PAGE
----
"Ray's making tea," CJ explained. "Bodie asked for cheese and pickle sandwiches, salt and vinegar potato chips, and chocolate cookies for dessert." He grinned, ignoring Benny Ray's involuntary shudder at the list of food. "Welcome to Britain, mate. God, it's nice to be home!"

"You're always welcome here, Chris," Bodie said seriously, reaching out to put a hand on CJ's shoulder. "Ray and I wouldn't mind a visit now and then."

"Please, it's CJ. I haven't been Chris since I was in short pants. And I don't have much time for holidays, not working with this lot," he said. At Bodie's frown, he relented. "All right, if I have the opportunity, I'll visit."

"Ta, CJ." He raised his voice so that it carried into the other room. "Ray, I'll get the lads settled in and take 'em on a guided tour." There were muffled noises of agreement from Doyle. "C'mon, you've got your choice. There's the spare bedroom or the sofa bed in the sitting room." He gestured to their left, at an open, airy room with vaulted ceilings. "I'll leave the two of you fight over who gets what." Throwing his arms wide in a grand gesture, Bodie said, "Mi casa es su casa."

"Listen to you, mate, suddenly comin' over all cultured," Ray called from the kitchen.

"Suddenly? Well I like that!" Bodie said in mock indignation. "I'll have you know, Raymond Doyle, that I have always been the cultured one." A noise that could have been a snort was his only answer. Bodie shrugged and said in a stage whisper, "'e's just jealous of me posh upbringin'."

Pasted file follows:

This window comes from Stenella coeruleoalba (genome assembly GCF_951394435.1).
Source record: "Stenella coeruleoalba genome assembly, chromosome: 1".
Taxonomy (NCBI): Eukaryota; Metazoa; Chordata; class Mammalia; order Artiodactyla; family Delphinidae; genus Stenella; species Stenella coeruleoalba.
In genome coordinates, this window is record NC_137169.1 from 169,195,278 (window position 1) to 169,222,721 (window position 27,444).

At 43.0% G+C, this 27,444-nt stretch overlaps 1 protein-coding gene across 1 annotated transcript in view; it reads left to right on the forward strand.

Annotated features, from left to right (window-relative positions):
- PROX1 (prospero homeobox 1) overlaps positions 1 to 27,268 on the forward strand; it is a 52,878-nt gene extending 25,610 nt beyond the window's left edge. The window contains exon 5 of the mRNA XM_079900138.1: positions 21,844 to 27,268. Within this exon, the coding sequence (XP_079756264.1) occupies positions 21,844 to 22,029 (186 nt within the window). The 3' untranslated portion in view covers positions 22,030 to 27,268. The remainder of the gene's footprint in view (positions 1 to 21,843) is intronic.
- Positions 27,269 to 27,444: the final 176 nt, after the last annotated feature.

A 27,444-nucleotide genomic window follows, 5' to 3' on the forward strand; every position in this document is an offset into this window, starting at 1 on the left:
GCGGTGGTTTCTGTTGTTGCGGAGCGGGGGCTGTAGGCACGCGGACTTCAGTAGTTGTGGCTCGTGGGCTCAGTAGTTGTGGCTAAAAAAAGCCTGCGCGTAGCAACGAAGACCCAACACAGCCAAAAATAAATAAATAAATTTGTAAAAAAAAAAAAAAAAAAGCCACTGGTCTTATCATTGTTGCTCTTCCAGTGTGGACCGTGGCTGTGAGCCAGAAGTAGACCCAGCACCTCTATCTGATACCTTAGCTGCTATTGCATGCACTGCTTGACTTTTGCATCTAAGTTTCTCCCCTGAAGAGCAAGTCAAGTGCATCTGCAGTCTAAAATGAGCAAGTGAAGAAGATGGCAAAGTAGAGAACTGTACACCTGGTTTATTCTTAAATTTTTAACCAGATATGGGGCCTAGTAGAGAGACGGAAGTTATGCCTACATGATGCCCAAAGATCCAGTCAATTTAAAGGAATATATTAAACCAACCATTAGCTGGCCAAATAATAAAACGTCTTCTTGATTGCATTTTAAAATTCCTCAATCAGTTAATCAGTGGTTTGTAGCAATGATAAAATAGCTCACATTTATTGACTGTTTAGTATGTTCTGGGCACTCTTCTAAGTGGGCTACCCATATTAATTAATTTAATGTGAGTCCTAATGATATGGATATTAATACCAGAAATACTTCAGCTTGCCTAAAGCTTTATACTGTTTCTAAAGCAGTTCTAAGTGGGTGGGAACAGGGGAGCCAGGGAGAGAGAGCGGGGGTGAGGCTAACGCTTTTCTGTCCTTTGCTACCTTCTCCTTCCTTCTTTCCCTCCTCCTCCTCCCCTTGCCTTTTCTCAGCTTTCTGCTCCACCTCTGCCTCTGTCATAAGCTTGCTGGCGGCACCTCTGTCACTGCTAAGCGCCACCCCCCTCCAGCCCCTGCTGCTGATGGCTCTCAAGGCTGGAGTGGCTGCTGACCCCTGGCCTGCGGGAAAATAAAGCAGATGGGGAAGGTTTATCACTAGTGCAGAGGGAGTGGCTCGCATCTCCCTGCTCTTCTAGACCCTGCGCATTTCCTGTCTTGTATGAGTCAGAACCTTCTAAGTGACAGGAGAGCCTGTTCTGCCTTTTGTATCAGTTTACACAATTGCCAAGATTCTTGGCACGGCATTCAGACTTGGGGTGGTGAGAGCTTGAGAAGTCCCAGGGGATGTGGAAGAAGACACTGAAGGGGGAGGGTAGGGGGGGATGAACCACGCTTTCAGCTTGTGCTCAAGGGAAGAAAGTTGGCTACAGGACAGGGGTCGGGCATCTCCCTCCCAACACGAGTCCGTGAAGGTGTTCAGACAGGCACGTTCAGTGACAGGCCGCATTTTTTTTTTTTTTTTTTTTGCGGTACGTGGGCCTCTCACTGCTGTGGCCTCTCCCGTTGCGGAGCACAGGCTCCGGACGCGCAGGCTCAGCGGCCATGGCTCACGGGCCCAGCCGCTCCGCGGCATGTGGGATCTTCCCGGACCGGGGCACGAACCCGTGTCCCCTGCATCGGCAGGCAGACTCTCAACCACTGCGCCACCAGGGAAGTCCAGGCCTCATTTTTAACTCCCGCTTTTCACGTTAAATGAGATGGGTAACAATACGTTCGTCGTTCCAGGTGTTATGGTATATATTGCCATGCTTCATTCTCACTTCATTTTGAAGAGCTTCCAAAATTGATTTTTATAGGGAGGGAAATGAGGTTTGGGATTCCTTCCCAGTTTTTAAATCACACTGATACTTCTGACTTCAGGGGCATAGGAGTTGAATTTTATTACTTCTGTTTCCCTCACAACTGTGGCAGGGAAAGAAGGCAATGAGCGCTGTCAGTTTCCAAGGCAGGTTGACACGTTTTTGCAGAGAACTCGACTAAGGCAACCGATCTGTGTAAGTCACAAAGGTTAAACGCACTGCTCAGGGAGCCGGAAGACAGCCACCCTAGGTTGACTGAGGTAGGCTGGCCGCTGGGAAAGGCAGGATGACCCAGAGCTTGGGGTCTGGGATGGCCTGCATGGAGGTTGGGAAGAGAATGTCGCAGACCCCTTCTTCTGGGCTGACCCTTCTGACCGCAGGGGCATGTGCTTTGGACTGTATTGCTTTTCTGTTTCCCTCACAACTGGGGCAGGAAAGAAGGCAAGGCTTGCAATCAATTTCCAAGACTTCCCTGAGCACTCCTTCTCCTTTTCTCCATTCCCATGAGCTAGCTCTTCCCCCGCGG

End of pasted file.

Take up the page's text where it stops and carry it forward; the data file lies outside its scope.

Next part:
Benny Ray followed the other two men, only half listening to their easy banter while his military mind was evaluating his surroundings and filing away the details. There were several bookcases along the front wall, each containing an assortment of hardback books, paperbacks, and knick-knacks. An entertainment center sat slightly off-center against the front wall, facing a long couch--presumably the sofa bed Bodie had mentioned--and an overstuffed chair. The fireplace mantel was home to a number of framed photographs and other personal mementos, and a dozen blue-and-white painted tin soldiers were neatly lined up across the hearth. Several skylights were set into the vaulted ceiling.

Circling back toward the foyer, they passed a closed door. Bodie nodded towards it. "Laundry. You're welcome to use the machine." A pair of sliding doors opened to reveal a semi-formal dining room, complete with sideboard and china cabinet. Along one wall was a doorway that connected the dining room with the spacious kitchen.